Updated Zen

Work is in full swing on the new file system implementation of fman. It will make it possible to implement ZIP file support, (S)FTP, etc. Best of all, it will allow you to add support for your own file systems via fman's scriptable plugin system. Until the new implementation is ready, I thought I'd update an item on the web site that has been on the back of my find for a while.

The Zen of fman is an opinionated list of principles that guide the file manager's design:

Looks matter.
Speed counts.
Extending must be easy.
Customisability is important.
But not at the expense of speed.
I/O is better asynchronous.
Updates should be transparent and continuous.
Development speed matters more than program size.

The last item

Development speed matters more than program size

holds true of fman, but has never quite been as "on-point" as the others. I've decided to replace it by:

Don't reinvent the wheel.

In a way, this principle encompasses the previous version. It says to use an existing solution if it exists. Such a solution usually includes more functionality than needed, thus unnecessarily increasing fman's program size. But at the same time, not having to create it from scratch saves a lot of development time.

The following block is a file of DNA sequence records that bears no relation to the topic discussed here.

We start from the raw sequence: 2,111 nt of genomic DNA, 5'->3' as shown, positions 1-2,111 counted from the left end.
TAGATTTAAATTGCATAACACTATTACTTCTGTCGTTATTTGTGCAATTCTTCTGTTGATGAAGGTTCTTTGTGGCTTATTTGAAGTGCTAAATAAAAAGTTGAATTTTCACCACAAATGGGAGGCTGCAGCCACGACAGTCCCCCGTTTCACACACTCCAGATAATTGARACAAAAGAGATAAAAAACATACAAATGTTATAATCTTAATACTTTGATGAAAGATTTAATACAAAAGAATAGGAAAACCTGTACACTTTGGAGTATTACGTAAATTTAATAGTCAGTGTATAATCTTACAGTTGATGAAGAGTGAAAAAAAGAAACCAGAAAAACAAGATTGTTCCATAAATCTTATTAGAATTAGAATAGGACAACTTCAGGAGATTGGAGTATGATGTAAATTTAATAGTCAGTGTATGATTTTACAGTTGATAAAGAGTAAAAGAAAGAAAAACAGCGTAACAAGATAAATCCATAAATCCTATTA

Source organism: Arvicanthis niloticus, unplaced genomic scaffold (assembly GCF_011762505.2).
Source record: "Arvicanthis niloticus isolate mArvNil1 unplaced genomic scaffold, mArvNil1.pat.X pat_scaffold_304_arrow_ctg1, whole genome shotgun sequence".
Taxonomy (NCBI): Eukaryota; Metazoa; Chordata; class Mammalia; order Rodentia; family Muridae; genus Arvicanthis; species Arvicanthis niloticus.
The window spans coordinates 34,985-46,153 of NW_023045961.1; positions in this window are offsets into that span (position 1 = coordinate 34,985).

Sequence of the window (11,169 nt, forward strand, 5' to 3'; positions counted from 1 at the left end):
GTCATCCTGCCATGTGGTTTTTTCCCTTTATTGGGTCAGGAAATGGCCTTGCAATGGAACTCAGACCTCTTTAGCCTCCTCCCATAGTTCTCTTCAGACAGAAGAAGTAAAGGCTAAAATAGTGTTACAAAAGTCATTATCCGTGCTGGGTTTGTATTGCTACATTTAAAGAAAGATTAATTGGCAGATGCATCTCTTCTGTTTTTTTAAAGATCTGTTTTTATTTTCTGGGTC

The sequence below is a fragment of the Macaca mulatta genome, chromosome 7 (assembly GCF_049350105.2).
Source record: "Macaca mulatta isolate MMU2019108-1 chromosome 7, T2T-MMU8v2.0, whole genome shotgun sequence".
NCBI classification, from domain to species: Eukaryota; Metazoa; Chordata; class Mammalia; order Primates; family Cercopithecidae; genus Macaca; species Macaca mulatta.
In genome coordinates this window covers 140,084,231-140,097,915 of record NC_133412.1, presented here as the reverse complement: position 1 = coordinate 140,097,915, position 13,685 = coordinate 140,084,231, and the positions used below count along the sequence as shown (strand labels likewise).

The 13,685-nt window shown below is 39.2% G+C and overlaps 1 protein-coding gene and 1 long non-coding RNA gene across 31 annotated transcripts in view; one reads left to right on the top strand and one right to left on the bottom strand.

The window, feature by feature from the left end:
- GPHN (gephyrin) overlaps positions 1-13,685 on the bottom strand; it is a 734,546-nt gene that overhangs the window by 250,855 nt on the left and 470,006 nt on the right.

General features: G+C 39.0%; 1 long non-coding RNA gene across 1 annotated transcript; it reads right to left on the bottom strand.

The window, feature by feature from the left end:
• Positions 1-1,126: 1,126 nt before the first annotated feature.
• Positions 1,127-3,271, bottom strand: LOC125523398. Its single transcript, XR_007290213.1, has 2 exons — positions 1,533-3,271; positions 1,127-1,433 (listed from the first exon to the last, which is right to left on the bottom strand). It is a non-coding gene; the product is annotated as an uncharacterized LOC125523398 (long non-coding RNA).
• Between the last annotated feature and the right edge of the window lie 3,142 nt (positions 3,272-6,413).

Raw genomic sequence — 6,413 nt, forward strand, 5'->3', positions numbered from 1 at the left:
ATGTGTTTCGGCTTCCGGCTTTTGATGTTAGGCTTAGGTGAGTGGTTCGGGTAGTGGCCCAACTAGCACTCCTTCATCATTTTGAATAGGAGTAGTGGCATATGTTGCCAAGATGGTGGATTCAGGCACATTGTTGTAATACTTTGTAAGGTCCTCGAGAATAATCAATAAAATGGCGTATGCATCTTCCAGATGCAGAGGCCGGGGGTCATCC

(An argument could be made that static linking lets you have the best of both worlds by only including those parts of a library that are actually used. But fman is based on the Python programming language where that is less of an option.)

The benefit of the new principle is that it explains more decisions behind fman. For example, some other file managers have a built-in terminal, a built-in text editor, file viewer, music player, etc. Some users really like the "integrated feel" of such solutions. My gripe with them is that I could spend years programming a built-in terminal or a file viewer, and they would still never be as good as tools that have been on the market for many years. I think it's much more important to focus my efforts in those areas where fman is truly able to excel. Like scriptable file system support!

Since the last post, there have been five new releases of fman. As usual, you can check out the Changelog to see what's new.

Michael started fman in 2016, convinced that we deserve a better file manager. fman's launch in 2017 was a huge success. But despite full-time work, it only makes $500 per month. The goal is to fix this.